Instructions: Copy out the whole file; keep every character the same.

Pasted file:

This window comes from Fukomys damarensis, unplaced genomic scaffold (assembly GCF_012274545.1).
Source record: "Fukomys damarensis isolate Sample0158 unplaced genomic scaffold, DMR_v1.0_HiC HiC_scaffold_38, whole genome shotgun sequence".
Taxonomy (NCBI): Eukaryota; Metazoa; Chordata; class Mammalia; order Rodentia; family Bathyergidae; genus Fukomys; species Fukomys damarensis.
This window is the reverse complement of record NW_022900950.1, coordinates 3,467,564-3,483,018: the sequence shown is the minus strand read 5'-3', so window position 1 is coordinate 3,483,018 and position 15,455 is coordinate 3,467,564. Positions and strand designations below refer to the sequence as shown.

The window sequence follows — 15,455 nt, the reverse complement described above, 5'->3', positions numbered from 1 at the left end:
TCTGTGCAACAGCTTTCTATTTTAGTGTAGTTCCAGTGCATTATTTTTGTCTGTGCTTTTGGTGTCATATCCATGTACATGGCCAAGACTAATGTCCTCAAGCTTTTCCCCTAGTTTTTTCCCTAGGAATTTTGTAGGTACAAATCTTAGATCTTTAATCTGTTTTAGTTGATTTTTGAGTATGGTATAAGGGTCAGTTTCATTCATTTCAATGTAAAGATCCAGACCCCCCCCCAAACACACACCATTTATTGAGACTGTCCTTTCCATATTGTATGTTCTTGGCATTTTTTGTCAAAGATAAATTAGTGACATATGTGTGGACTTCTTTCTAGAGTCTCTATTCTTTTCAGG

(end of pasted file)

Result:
This window comes from Fukomys damarensis, unplaced genomic scaffold (assembly GCF_012274545.1).
Source record: "Fukomys damarensis isolate Sample0158 unplaced genomic scaffold, DMR_v1.0_HiC HiC_scaffold_38, whole genome shotgun sequence".
Taxonomy (NCBI): Eukaryota; Metazoa; Chordata; class Mammalia; order Rodentia; family Bathyergidae; genus Fukomys; species Fukomys damarensis.
This window is the reverse complement of record NW_022900950.1, coordinates 3,467,564-3,483,018: the sequence shown is the minus strand read 5'-3', so window position 1 is coordinate 3,483,018 and position 15,455 is coordinate 3,467,564. Positions and strand designations below refer to the sequence as shown.

The window sequence follows — 15,455 nt, the reverse complement described above, 5'->3', positions numbered from 1 at the left end:
TCTGTGCAACAGCTTTCTATTTTAGTGTAGTTCCAGTGCATTATTTTTGTCTGTGCTTTTGGTGTCATATCCATGTACATGGCCAAGACTAATGTCCTCAAGCTTTTCCCCTAGTTTTTTCCCTAGGAATTTTGTAGGTACAAATCTTAGATCTTTAATCTGTTTTAGTTGATTTTTGAGTATGGTATAAGGGTCAGTTTCATTCATTTCAATGTAAAGATCCAGACCCCCCCCCAAACACACACCATTTATTGAGACTGTCCTTTCCATATTGTATGTTCTTGGCATTTTTTGTCAAAGATAAATTAGTGACATATGTGTGGACTTCTTTCTAGAGTCTCTATTCTTTTCAGG